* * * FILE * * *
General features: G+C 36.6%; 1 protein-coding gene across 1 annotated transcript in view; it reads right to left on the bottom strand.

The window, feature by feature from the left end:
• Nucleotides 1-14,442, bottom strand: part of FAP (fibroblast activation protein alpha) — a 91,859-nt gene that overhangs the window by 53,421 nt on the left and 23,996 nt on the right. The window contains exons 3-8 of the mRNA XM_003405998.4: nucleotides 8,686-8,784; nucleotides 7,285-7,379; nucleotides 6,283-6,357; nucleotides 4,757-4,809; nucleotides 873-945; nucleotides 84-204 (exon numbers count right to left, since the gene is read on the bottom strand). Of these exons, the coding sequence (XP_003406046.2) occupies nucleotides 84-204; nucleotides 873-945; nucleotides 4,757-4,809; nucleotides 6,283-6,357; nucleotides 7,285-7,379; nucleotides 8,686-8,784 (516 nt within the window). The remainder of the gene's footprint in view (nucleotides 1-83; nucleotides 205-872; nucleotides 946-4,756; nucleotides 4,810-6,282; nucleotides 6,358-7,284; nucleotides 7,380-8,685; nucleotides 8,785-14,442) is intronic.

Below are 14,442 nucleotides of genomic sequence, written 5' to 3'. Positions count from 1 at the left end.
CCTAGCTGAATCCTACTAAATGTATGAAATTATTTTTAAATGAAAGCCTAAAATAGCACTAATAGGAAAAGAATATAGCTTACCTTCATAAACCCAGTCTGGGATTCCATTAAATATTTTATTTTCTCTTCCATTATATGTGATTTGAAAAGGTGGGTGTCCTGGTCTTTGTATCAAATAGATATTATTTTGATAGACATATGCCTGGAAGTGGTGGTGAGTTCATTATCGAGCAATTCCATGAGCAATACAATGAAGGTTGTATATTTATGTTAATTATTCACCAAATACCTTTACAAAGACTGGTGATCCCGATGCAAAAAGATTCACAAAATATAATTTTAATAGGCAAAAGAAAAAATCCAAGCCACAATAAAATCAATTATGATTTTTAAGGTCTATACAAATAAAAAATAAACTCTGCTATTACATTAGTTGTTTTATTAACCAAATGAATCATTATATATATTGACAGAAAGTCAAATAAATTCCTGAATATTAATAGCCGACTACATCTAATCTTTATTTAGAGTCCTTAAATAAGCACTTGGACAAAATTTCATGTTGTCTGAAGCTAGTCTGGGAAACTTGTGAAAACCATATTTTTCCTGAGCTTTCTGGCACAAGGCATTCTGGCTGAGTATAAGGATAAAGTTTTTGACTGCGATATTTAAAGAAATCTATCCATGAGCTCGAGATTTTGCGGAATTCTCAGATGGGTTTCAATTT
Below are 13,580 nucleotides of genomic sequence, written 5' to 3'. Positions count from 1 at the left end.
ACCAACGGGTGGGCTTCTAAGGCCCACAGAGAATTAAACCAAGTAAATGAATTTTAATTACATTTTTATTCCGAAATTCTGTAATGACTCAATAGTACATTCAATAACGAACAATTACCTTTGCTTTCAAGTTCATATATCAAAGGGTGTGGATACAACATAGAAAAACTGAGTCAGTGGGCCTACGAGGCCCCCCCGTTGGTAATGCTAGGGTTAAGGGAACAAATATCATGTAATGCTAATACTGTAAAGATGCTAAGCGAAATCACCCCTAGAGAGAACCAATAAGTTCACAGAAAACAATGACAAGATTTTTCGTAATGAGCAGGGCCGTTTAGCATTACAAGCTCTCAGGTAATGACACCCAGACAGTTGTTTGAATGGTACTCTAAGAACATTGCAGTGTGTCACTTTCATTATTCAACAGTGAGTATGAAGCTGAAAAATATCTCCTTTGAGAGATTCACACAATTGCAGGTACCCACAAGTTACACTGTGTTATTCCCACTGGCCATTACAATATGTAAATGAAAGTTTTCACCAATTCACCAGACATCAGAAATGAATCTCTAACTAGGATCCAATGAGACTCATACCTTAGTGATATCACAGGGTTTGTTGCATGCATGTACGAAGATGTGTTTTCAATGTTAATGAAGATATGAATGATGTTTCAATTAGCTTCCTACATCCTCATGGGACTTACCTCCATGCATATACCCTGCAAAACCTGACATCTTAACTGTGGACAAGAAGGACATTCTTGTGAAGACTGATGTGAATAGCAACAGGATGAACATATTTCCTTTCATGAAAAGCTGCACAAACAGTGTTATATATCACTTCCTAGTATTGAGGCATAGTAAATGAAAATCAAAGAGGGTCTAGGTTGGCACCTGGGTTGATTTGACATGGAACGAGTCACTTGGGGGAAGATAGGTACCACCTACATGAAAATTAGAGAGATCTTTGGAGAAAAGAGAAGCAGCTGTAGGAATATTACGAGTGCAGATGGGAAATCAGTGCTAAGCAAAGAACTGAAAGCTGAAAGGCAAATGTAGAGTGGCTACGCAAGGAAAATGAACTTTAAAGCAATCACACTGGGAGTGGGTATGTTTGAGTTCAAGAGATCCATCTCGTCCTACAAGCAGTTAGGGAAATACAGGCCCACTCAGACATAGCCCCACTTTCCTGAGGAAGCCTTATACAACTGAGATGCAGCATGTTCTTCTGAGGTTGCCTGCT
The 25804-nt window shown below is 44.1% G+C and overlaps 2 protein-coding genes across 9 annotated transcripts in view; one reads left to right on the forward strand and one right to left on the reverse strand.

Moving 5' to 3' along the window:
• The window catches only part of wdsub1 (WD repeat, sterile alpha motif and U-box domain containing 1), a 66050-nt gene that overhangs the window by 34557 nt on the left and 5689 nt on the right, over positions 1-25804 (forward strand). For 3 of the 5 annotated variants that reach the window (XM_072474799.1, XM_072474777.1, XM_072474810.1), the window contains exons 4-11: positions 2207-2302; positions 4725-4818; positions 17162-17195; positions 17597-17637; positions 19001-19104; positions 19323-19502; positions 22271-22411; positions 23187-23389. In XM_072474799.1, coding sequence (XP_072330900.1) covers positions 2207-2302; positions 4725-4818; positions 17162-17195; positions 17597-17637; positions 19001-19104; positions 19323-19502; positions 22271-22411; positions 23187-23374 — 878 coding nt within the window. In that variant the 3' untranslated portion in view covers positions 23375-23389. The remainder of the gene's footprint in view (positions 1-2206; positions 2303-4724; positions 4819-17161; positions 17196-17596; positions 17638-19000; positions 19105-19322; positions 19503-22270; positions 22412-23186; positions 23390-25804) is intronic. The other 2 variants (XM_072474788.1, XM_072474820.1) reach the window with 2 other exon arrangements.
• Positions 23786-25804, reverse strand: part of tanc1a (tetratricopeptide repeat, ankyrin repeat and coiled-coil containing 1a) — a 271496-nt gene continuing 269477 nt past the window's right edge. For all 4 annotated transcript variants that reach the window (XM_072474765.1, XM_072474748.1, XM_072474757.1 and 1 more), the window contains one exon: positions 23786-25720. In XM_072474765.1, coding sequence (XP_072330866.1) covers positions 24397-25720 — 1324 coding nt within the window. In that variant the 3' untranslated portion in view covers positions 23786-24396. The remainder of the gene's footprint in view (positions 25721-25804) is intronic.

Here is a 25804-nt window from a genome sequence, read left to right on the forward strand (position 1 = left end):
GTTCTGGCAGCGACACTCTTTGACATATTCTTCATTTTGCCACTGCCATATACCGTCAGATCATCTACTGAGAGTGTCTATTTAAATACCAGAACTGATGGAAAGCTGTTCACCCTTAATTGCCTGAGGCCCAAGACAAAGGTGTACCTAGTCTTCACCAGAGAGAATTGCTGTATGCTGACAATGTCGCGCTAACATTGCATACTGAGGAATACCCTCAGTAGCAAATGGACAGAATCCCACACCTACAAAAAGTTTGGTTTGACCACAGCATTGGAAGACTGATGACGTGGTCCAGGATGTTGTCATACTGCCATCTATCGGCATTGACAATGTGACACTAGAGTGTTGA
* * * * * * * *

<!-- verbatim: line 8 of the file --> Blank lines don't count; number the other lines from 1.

The 25804-nt window shown below is 44.1% G+C and overlaps 2 protein-coding genes across 9 annotated transcripts in view; one reads left to right on the forward strand and one right to left on the reverse strand.